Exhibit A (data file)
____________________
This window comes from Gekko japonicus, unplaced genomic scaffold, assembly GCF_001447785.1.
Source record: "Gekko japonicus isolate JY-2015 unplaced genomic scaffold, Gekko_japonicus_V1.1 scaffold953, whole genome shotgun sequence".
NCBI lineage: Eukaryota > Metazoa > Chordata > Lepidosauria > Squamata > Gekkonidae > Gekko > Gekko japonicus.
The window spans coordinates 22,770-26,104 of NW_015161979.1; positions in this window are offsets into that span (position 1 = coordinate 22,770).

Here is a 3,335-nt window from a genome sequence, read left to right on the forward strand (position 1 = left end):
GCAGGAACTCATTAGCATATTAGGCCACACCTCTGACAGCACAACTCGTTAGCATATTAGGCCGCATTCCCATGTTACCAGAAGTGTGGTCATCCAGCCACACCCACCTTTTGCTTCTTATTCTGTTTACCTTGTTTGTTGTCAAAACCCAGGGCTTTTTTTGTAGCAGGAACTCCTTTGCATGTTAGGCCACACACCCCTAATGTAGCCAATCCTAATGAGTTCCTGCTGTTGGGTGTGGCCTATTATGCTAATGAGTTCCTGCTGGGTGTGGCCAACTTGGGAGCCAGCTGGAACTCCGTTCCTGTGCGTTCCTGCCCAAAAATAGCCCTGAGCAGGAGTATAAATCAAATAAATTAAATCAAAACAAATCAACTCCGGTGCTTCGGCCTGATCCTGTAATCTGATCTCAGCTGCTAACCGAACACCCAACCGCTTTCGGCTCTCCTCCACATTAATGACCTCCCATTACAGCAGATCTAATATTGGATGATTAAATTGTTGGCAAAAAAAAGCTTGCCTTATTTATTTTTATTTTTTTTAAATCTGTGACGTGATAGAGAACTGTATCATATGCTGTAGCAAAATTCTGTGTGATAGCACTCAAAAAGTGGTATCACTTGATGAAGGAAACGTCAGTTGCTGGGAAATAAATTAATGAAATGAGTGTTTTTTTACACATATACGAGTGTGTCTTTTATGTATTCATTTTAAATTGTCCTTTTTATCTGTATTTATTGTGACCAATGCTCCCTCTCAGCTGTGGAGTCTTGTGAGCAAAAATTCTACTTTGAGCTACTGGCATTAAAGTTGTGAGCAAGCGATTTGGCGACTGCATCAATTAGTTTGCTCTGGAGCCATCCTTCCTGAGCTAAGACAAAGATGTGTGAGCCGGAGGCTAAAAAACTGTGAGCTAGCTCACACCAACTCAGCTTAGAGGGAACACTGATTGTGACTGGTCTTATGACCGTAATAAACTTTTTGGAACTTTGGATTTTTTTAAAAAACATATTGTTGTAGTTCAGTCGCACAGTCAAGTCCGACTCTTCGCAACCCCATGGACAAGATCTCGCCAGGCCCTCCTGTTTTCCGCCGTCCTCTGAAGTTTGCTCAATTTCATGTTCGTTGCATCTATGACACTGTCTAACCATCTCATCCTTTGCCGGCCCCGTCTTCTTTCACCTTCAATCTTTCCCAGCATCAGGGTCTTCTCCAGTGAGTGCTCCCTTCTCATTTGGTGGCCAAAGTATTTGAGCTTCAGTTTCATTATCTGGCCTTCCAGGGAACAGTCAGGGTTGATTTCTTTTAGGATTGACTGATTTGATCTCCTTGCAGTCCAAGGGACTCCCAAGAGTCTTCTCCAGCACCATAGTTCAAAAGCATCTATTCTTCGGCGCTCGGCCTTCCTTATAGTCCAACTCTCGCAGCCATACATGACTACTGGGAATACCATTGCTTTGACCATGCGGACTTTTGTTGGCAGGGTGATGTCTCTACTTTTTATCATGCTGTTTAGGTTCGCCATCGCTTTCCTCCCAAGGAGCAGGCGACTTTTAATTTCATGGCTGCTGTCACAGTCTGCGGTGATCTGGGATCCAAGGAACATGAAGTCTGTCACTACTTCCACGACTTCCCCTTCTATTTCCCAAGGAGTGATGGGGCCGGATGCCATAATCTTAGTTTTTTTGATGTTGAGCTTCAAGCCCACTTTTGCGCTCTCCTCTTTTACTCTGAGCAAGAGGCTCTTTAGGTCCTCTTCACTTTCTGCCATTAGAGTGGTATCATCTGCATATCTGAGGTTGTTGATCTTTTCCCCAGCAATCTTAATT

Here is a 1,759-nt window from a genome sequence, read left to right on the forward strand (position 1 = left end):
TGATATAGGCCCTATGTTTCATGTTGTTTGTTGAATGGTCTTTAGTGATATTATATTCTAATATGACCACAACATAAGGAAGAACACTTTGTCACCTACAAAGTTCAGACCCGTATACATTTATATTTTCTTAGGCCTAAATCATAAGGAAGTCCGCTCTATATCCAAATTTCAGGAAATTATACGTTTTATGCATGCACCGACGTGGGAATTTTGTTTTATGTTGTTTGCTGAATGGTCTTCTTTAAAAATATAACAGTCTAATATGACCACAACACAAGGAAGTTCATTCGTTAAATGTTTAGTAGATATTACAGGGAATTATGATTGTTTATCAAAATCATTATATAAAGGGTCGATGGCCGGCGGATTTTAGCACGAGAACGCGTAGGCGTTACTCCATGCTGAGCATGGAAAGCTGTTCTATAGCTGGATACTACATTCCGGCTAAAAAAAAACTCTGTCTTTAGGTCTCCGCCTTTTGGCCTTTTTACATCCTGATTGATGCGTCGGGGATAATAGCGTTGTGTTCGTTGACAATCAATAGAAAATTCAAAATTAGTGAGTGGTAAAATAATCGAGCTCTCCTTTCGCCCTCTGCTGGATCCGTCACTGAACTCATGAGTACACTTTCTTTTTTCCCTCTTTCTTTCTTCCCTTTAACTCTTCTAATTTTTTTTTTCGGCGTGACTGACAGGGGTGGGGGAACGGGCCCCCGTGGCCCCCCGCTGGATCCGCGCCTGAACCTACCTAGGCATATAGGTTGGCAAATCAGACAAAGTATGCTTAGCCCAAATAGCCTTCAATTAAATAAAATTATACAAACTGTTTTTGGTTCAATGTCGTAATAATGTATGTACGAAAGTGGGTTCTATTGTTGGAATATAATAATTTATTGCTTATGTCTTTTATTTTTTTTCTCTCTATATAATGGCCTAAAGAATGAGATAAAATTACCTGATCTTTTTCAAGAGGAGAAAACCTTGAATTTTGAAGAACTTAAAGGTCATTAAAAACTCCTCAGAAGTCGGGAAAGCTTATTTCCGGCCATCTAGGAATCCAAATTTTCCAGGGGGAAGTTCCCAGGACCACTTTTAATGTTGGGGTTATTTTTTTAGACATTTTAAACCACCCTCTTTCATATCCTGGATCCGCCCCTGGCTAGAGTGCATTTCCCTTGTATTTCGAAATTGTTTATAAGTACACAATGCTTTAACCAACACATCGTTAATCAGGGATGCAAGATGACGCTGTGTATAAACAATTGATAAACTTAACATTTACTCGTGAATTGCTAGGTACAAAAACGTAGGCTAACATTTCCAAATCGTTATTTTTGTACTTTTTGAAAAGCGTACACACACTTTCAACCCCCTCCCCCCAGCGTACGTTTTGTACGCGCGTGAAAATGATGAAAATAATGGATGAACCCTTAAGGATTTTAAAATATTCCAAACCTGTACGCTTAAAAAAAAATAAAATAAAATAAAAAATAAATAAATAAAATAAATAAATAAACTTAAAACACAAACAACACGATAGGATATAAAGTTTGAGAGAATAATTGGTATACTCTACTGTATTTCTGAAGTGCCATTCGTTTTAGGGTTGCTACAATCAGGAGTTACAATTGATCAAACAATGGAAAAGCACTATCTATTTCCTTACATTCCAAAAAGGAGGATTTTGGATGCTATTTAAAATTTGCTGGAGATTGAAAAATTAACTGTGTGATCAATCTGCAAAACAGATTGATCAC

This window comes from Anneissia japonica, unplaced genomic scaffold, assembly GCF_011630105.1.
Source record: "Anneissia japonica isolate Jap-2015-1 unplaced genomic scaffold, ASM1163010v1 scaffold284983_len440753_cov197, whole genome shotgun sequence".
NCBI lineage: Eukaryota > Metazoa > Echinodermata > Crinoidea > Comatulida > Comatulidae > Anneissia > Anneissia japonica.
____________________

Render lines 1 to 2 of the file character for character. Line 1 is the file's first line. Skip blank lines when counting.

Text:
This window comes from Gekko japonicus, unplaced genomic scaffold, assembly GCF_001447785.1.
Source record: "Gekko japonicus isolate JY-2015 unplaced genomic scaffold, Gekko_japonicus_V1.1 scaffold953, whole genome shotgun sequence".